Edda Braune Bedroom September 15th, 2017
Try tailored and tucked‐in bunks. Without losing the getaway‐home element this room has a much more tailored look than most bunk rooms. The bedding is simple and tucked in tightly. The tone on tone of whites gives the room a clean and serene feel. Curtains are neatly stacked with a dense fabric. To get this look with a lighter fabric have the curtains lined with a heavier solid material to complement the pattern you are working with. Better yet give your guest bunkers a treat by lining the curtains with blackout fabric. Mix it up. Mismatched bedding can transform the feeling of a bunk room. When beds are snuggled into a small hallway or attic finding not a single matching sheet blanket or pillow brings you back to childhood when the cabin was heaven for old linens dishes and furniture that weren't being used at home. To create this look resist the urge to buy sets. See a pillow you like? Just grab it and continue your hunt. Visit antiques stores and look for old wool blankets and quilts. One trip to the dry cleaner and they're ready for bed.
Edda Braune Interior September 21st, 2017
Watch out for splinters and nails. You'll need to make sure the wood is properly sanded so splinters won't be an issue. When using wood collected from a demolition make sure to carefully remove any old nails. The pieces will need to be planed and cut to the desired shapes and sizes also. Unless you have the right tools and machines this prep work should be done by a professional finish carpenter.
Rosetta Loreta Dining Room September 21st, 2017
Upholstered chairs at the ends. This is perhaps the most popular way to shake up a set and with good reason – it nearly always looks great. Choose matching side chairs for the long sides and put matching upholstered armchairs at the ends.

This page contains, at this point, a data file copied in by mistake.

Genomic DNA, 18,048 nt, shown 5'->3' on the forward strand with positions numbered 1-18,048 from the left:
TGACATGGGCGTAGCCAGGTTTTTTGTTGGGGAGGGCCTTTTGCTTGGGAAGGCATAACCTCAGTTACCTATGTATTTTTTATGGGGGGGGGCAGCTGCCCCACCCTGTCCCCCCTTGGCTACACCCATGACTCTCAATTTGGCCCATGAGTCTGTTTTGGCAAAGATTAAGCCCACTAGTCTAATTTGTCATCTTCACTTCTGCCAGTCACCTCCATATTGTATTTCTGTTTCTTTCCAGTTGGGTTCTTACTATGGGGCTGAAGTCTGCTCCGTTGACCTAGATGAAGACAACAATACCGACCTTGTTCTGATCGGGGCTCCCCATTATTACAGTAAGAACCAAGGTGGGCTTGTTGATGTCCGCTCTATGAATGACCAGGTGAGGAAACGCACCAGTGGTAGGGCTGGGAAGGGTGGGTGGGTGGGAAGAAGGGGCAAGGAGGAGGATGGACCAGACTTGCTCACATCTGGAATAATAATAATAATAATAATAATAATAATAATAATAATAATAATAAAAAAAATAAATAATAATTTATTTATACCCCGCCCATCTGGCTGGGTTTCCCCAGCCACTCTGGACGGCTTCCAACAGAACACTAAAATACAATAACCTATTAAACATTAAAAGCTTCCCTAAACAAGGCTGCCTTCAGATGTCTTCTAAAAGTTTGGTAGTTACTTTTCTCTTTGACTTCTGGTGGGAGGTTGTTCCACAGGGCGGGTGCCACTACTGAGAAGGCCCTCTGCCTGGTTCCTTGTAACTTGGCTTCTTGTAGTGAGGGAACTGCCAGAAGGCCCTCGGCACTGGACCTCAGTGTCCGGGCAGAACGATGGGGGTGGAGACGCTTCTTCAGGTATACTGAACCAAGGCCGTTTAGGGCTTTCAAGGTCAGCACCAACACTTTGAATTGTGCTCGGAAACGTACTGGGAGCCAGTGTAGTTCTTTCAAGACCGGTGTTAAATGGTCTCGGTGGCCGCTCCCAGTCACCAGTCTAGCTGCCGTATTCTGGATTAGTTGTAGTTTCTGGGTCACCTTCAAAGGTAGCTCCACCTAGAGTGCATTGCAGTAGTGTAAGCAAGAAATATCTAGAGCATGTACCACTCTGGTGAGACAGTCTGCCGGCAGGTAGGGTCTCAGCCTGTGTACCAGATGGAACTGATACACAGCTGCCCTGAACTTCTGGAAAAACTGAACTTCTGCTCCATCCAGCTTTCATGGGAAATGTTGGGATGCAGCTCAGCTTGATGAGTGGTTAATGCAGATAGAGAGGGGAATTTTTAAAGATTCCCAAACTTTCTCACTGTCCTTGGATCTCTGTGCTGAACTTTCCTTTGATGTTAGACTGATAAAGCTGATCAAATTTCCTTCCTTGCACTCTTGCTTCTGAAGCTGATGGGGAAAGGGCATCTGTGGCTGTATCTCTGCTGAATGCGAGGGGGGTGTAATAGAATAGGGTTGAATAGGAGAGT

Orlene Lefebvre Interior September 20th, 2017
Black Sashes. Sashes in interior design refer to the parts of the window holding each pane of glass in place – the frames within the frame. Painting your sashes black is a classic way to create instant drama in a window without adding anything else. It's common in countryside estates but looks perfectly contemporary in a more modern home that isn't the size of an estate.
Natzu Shimizu Interior September 20th, 2017
Use quilt patterns in new ways. A traditional quilt pattern takes on a new use as a wall tile pattern in this bathroom. Designer Suzan Fellman recommends choosing a grouting color that matches the colored tiles as she did with the grout between the red tiles here.
Manya Matveev Bathroom September 20th, 2017
Add a half‐wall to protect against splashes. Ideally an open shower requires at least a 6‐foot buffer zone on every side to avoid flooding the rest of the bath with water. But a half‐wall such as the one that divides this shower from the vanity can help to contain droplets. Consider a corner location if possible. Orient the shower in a corner that faces away from the other bathroom zones. Not only does this guard against spraying water but it also preserves some measure of privacy (more on that in a minute).
Edda Braune Interior September 20th, 2017
Light it up with neon. A room saturated in charcoal – from the walls to the paintwork – makes a gorgeous backdrop for neon colors. This electric‐pink table along with the bright yellow artwork pops and helps to define the room which could have been a bit of a black hole without such an energizing color. A couple of pieces are enough though so the dramatic effect of the charcoal isn't lost.
Rosetta Loreta Dining Room September 20th, 2017
Black is always the new black. If you aren't expecting your table to suffer wear and tear choose the most sophisticated and elegant table you've always dreamed of owning. Black tables are notoriously tricky especially if they are veneered because the smallest scratch will show up. If you are the careful type however black is super cool and will always be so.